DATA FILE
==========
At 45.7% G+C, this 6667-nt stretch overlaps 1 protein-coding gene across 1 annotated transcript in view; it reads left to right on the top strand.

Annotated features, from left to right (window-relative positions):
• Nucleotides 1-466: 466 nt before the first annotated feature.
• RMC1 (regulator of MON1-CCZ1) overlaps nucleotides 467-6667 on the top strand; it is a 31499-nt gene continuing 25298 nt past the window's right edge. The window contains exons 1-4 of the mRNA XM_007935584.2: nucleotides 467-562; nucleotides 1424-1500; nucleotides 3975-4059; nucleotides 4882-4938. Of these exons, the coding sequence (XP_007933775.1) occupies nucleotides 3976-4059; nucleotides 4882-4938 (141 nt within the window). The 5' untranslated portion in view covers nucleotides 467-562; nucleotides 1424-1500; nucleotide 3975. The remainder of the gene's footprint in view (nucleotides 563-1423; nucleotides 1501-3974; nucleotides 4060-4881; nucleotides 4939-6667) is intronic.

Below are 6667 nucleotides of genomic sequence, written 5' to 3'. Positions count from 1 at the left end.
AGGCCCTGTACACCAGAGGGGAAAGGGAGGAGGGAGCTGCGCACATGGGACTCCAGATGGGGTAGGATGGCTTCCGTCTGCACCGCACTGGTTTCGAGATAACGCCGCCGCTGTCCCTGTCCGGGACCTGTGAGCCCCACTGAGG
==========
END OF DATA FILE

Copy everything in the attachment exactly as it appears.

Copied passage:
At 45.7% G+C, this 6667-nt stretch overlaps 1 protein-coding gene across 1 annotated transcript in view; it reads left to right on the top strand.

Annotated features, from left to right (window-relative positions):
• Nucleotides 1-466: 466 nt before the first annotated feature.
• RMC1 (regulator of MON1-CCZ1) overlaps nucleotides 467-6667 on the top strand; it is a 31499-nt gene continuing 25298 nt past the window's right edge. The window contains exons 1-4 of the mRNA XM_007935584.2: nucleotides 467-562; nucleotides 1424-1500; nucleotides 3975-4059; nucleotides 4882-4938. Of these exons, the coding sequence (XP_007933775.1) occupies nucleotides 3976-4059; nucleotides 4882-4938 (141 nt within the window). The 5' untranslated portion in view covers nucleotides 467-562; nucleotides 1424-1500; nucleotide 3975. The remainder of the gene's footprint in view (nucleotides 563-1423; nucleotides 1501-3974; nucleotides 4060-4881; nucleotides 4939-6667) is intronic.

Below are 6667 nucleotides of genomic sequence, written 5' to 3'. Positions count from 1 at the left end.
AGGCCCTGTACACCAGAGGGGAAAGGGAGGAGGGAGCTGCGCACATGGGACTCCAGATGGGGTAGGATGGCTTCCGTCTGCACCGCACTGGTTTCGAGATAACGCCGCCGCTGTCCCTGTCCGGGACCTGTGAGCCCCACTGAGG